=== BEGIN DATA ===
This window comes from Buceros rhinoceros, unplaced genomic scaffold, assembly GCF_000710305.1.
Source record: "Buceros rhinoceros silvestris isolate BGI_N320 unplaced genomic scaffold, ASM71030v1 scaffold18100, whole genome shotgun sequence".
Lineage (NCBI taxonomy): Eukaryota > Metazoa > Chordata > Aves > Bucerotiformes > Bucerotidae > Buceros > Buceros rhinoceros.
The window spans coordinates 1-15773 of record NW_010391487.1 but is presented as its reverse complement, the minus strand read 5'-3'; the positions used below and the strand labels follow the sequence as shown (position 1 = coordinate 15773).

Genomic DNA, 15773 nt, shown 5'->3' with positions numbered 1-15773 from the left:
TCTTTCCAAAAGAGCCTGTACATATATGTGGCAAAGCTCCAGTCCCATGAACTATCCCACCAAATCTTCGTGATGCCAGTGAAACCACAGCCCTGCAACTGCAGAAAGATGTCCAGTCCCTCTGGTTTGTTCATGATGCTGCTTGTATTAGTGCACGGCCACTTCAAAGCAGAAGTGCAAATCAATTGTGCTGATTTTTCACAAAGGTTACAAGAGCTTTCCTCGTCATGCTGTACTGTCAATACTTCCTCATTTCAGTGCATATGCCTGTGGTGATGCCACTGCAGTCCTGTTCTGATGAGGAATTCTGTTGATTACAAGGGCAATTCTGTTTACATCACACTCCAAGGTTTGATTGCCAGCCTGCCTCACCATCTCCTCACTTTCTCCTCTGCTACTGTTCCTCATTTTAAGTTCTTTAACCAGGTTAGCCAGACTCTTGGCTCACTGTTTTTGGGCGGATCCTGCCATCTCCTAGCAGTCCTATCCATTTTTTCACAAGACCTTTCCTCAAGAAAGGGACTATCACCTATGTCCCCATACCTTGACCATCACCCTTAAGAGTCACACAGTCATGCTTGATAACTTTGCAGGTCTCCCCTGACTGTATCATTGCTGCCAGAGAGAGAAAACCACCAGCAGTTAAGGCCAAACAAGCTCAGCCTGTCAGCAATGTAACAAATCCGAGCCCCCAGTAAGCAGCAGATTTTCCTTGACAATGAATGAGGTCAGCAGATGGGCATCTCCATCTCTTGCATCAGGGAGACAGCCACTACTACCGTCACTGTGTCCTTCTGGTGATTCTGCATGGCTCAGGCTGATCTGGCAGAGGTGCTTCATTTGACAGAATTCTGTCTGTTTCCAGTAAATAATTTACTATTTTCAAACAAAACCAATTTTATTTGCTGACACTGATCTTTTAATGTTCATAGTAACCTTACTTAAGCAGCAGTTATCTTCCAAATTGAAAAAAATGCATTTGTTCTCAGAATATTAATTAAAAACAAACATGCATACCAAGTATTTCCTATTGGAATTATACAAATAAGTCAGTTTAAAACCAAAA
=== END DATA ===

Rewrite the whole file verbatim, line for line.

This window comes from Buceros rhinoceros, unplaced genomic scaffold, assembly GCF_000710305.1.
Source record: "Buceros rhinoceros silvestris isolate BGI_N320 unplaced genomic scaffold, ASM71030v1 scaffold18100, whole genome shotgun sequence".
Lineage (NCBI taxonomy): Eukaryota > Metazoa > Chordata > Aves > Bucerotiformes > Bucerotidae > Buceros > Buceros rhinoceros.
The window spans coordinates 1-15773 of record NW_010391487.1 but is presented as its reverse complement, the minus strand read 5'-3'; the positions used below and the strand labels follow the sequence as shown (position 1 = coordinate 15773).

Genomic DNA, 15773 nt, shown 5'->3' with positions numbered 1-15773 from the left:
TCTTTCCAAAAGAGCCTGTACATATATGTGGCAAAGCTCCAGTCCCATGAACTATCCCACCAAATCTTCGTGATGCCAGTGAAACCACAGCCCTGCAACTGCAGAAAGATGTCCAGTCCCTCTGGTTTGTTCATGATGCTGCTTGTATTAGTGCACGGCCACTTCAAAGCAGAAGTGCAAATCAATTGTGCTGATTTTTCACAAAGGTTACAAGAGCTTTCCTCGTCATGCTGTACTGTCAATACTTCCTCATTTCAGTGCATATGCCTGTGGTGATGCCACTGCAGTCCTGTTCTGATGAGGAATTCTGTTGATTACAAGGGCAATTCTGTTTACATCACACTCCAAGGTTTGATTGCCAGCCTGCCTCACCATCTCCTCACTTTCTCCTCTGCTACTGTTCCTCATTTTAAGTTCTTTAACCAGGTTAGCCAGACTCTTGGCTCACTGTTTTTGGGCGGATCCTGCCATCTCCTAGCAGTCCTATCCATTTTTTCACAAGACCTTTCCTCAAGAAAGGGACTATCACCTATGTCCCCATACCTTGACCATCACCCTTAAGAGTCACACAGTCATGCTTGATAACTTTGCAGGTCTCCCCTGACTGTATCATTGCTGCCAGAGAGAGAAAACCACCAGCAGTTAAGGCCAAACAAGCTCAGCCTGTCAGCAATGTAACAAATCCGAGCCCCCAGTAAGCAGCAGATTTTCCTTGACAATGAATGAGGTCAGCAGATGGGCATCTCCATCTCTTGCATCAGGGAGACAGCCACTACTACCGTCACTGTGTCCTTCTGGTGATTCTGCATGGCTCAGGCTGATCTGGCAGAGGTGCTTCATTTGACAGAATTCTGTCTGTTTCCAGTAAATAATTTACTATTTTCAAACAAAACCAATTTTATTTGCTGACACTGATCTTTTAATGTTCATAGTAACCTTACTTAAGCAGCAGTTATCTTCCAAATTGAAAAAAATGCATTTGTTCTCAGAATATTAATTAAAAACAAACATGCATACCAAGTATTTCCTATTGGAATTATACAAATAAGTCAGTTTAAAACCAAAA